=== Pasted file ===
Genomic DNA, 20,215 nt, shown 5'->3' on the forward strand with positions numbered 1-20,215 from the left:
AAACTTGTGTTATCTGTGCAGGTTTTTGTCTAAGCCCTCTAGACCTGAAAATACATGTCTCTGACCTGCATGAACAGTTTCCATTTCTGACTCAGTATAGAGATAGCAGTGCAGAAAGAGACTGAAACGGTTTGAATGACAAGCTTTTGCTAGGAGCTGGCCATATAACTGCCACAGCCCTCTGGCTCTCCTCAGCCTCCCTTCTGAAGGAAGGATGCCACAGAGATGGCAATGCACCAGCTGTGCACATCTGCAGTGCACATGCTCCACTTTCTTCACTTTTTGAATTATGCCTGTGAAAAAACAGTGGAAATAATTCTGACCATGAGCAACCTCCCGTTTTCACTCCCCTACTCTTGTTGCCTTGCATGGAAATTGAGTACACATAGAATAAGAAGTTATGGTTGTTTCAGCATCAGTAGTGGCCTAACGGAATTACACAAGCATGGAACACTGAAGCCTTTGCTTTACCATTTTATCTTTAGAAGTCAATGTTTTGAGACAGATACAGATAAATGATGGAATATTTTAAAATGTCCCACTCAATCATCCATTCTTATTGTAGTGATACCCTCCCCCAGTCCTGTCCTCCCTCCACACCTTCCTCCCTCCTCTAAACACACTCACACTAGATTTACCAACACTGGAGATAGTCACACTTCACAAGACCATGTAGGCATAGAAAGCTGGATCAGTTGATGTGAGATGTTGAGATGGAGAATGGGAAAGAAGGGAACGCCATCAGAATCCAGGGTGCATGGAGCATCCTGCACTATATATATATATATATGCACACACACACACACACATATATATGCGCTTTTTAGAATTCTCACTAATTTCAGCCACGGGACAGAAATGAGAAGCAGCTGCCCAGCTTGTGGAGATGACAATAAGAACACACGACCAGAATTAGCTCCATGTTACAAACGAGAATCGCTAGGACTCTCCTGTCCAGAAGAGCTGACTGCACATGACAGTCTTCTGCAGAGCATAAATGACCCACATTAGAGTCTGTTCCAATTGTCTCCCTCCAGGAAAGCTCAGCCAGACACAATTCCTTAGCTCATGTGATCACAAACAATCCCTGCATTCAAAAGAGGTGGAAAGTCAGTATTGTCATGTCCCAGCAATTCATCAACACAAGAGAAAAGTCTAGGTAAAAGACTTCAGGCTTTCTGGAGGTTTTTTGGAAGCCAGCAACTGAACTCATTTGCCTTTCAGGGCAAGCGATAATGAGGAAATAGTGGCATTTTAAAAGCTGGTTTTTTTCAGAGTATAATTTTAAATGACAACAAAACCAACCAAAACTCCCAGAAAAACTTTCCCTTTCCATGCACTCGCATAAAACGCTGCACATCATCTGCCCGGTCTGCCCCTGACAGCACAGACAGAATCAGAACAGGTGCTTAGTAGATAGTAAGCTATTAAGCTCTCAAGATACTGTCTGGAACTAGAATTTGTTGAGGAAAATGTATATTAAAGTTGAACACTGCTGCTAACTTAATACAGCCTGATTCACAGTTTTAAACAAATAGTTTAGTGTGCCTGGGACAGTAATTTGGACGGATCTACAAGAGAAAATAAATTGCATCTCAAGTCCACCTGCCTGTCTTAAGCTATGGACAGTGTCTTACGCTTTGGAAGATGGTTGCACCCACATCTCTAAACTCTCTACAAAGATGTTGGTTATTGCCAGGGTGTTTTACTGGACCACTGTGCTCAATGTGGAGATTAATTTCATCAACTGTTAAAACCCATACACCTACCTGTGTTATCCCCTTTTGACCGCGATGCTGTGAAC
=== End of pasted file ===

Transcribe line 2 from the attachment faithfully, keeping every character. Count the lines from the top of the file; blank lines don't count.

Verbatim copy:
AAACTTGTGTTATCTGTGCAGGTTTTTGTCTAAGCCCTCTAGACCTGAAAATACATGTCTCTGACCTGCATGAACAGTTTCCATTTCTGACTCAGTATAGAGATAGCAGTGCAGAAAGAGACTGAAACGGTTTGAATGACAAGCTTTTGCTAGGAGCTGGCCATATAACTGCCACAGCCCTCTGGCTCTCCTCAGCCTCCCTTCTGAAGGAAGGATGCCACAGAGATGGCAATGCACCAGCTGTGCACATCTGCAGTGCACATGCTCCACTTTCTTCACTTTTTGAATTATGCCTGTGAAAAAACAGTGGAAATAATTCTGACCATGAGCAACCTCCCGTTTTCACTCCCCTACTCTTGTTGCCTTGCATGGAAATTGAGTACACATAGAATAAGAAGTTATGGTTGTTTCAGCATCAGTAGTGGCCTAACGGAATTACACAAGCATGGAACACTGAAGCCTTTGCTTTACCATTTTATCTTTAGAAGTCAATGTTTTGAGACAGATACAGATAAATGATGGAATATTTTAAAATGTCCCACTCAATCATCCATTCTTATTGTAGTGATACCCTCCCCCAGTCCTGTCCTCCCTCCACACCTTCCTCCCTCCTCTAAACACACTCACACTAGATTTACCAACACTGGAGATAGTCACACTTCACAAGACCATGTAGGCATAGAAAGCTGGATCAGTTGATGTGAGATGTTGAGATGGAGAATGGGAAAGAAGGGAACGCCATCAGAATCCAGGGTGCATGGAGCATCCTGCACTATATATATATATATATGCACACACACACACACACATATATATGCGCTTTTTAGAATTCTCACTAATTTCAGCCACGGGACAGAAATGAGAAGCAGCTGCCCAGCTTGTGGAGATGACAATAAGAACACACGACCAGAATTAGCTCCATGTTACAAACGAGAATCGCTAGGACTCTCCTGTCCAGAAGAGCTGACTGCACATGACAGTCTTCTGCAGAGCATAAATGACCCACATTAGAGTCTGTTCCAATTGTCTCCCTCCAGGAAAGCTCAGCCAGACACAATTCCTTAGCTCATGTGATCACAAACAATCCCTGCATTCAAAAGAGGTGGAAAGTCAGTATTGTCATGTCCCAGCAATTCATCAACACAAGAGAAAAGTCTAGGTAAAAGACTTCAGGCTTTCTGGAGGTTTTTTGGAAGCCAGCAACTGAACTCATTTGCCTTTCAGGGCAAGCGATAATGAGGAAATAGTGGCATTTTAAAAGCTGGTTTTTTTCAGAGTATAATTTTAAATGACAACAAAACCAACCAAAACTCCCAGAAAAACTTTCCCTTTCCATGCACTCGCATAAAACGCTGCACATCATCTGCCCGGTCTGCCCCTGACAGCACAGACAGAATCAGAACAGGTGCTTAGTAGATAGTAAGCTATTAAGCTCTCAAGATACTGTCTGGAACTAGAATTTGTTGAGGAAAATGTATATTAAAGTTGAACACTGCTGCTAACTTAATACAGCCTGATTCACAGTTTTAAACAAATAGTTTAGTGTGCCTGGGACAGTAATTTGGACGGATCTACAAGAGAAAATAAATTGCATCTCAAGTCCACCTGCCTGTCTTAAGCTATGGACAGTGTCTTACGCTTTGGAAGATGGTTGCACCCACATCTCTAAACTCTCTACAAAGATGTTGGTTATTGCCAGGGTGTTTTACTGGACCACTGTGCTCAATGTGGAGATTAATTTCATCAACTGTTAAAACCCATACACCTACCTGTGTTATCCCCTTTTGACCGCGATGCTGTGAAC